Voting is an act toward creating a future world just as sticking a needle full of dope in one’s arms is. The irony of the way we vote today is that we are merely feeding our addiction to individualism and approaching closer to a Hobbesian world. The trappings of civility we claim as a society, just as those in the Congress claims to own, cannot hide the fundamental drivers of our society. Neither political party can cure the ills of our society. At best they can produce economic growth, but, without the necessary context of the consequential face of Hobbesianism, that is, the social contract. Everyone who has studied or senses the system dynamics of addiction know this. It is and we are in a vicious cycle still built on the domination of both humans and nature.

The ultimate irony is that we are not destined to act this way either as an individual or a society. Both liberals and conservatives of all stripes, as the names get very fuzzy around election periods, are ideologues at bottom. So are we all. We have our creation stories about how we got here and about is our essential nature. We may not invoke these stories in our everyday activities, but they are always there embedded in the personal and institutional structure that shapes virtually every act we perform. They are but only a story, and that means they can be rewritten and edited as we get a better understanding of the world.

As every addict knows, our stories and their manifest consequences are very hard to cast off. But throw them away, we must. We are free to make existential choices during our lives. As Sartre says, “We are condemned to be free [to make such choices]” Today’s entry is another small chapter in what I have been writing and am still working on. Nowhere in the political talk was there any mention of flourishing or anything close to it. We are still bickering about how to preserve our individualism and reduce the governmental constraints upon it, but can’t see that individualism is what prevents us from being truly free. As Collins implies above, it is impossible to be free until one recognizes the existential legitimacy of every other human being.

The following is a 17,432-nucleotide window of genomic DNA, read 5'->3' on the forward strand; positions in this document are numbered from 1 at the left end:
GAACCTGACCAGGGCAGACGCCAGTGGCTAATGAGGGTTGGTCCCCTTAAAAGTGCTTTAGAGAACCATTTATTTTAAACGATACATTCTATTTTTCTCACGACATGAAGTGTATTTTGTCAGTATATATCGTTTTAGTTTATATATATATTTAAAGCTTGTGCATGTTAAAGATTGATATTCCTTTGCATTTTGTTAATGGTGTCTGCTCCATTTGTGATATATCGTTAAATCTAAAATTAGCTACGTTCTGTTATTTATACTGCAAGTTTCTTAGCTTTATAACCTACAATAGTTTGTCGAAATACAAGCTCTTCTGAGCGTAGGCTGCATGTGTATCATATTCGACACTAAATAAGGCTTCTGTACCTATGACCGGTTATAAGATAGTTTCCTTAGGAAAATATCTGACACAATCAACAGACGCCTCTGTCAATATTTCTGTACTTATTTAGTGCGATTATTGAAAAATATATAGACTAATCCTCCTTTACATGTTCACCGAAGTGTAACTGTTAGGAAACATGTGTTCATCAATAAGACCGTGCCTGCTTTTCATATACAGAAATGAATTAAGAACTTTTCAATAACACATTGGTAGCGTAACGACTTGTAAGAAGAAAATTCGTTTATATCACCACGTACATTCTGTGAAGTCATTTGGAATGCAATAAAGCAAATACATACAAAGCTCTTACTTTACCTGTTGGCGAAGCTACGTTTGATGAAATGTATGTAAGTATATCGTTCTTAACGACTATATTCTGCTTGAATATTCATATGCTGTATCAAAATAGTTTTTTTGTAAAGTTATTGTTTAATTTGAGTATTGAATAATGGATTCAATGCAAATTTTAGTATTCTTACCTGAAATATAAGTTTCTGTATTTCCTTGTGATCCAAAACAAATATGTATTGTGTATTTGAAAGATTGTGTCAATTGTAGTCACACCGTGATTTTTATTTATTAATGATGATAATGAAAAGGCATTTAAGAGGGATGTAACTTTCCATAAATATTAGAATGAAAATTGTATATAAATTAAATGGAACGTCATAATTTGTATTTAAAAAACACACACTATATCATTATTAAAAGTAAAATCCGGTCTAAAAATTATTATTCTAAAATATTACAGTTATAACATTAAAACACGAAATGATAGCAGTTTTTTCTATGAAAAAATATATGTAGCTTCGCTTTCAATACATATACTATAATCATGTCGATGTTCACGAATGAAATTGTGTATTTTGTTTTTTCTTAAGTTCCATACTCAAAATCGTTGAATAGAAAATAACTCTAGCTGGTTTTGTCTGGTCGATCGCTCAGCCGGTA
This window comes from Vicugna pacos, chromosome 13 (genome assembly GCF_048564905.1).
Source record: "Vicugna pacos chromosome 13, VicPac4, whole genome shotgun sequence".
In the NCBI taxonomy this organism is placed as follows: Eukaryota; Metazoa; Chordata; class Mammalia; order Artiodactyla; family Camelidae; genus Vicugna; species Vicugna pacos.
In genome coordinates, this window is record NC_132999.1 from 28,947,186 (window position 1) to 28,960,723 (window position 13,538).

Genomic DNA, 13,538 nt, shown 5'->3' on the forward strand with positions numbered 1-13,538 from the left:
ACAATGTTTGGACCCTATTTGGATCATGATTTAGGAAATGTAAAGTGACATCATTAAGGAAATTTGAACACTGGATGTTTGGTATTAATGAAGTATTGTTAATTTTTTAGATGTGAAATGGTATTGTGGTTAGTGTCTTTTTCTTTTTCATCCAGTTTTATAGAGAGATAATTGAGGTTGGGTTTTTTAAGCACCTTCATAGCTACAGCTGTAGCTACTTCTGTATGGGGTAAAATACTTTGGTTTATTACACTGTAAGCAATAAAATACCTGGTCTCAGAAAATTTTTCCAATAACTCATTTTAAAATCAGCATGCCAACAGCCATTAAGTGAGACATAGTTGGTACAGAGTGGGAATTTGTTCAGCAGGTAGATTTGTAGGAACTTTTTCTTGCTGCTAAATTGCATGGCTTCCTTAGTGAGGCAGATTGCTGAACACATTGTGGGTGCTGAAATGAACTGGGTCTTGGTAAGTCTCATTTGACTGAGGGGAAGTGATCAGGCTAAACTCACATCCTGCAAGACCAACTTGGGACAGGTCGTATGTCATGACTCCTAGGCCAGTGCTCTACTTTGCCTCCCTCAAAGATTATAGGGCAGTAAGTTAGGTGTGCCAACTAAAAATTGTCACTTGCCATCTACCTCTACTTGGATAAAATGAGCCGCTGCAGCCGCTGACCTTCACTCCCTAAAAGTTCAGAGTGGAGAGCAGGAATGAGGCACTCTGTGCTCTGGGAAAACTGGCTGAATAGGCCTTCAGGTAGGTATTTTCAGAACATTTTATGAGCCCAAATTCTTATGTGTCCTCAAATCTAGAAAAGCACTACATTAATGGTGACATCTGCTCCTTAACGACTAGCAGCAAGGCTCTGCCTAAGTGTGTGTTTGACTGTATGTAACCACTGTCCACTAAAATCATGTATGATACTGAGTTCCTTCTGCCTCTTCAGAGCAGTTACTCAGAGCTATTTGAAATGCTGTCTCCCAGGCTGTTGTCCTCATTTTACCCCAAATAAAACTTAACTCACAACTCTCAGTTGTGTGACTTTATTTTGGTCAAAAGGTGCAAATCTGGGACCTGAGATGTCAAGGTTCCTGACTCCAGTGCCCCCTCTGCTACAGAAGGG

Individualism brings negative freedom, the right to be let alone, but that freedom is illusory for it lacks positive freedom, the freedom to choose who one is to be in the world. To enjoy such existential freedom, one must recognize that everyone else has the same freedom. We cannot ignore the existence of other humans by thinking of them merely as objects like rocks and trees that intrude upon “me.” That’s a good description of a state of nature where humans act just as every other living species, surviving according to some essential nature. We can escape by telling a different story: that we are free to choose our essence, that we are fundamentally conscious, social animals, interacting out of concern for the world that envelops us, that our collective endeavors enable, not constrain, the existential freedom that only humans can enjoy.

(Image: Thomas Hobbes)

ps. Andy’s and my work has gotten some great reviews lately. You can find them on the book’s Facebook page. If you haven’t read our book, please do, and, if you have, tell your friends or use it in teaching and at work.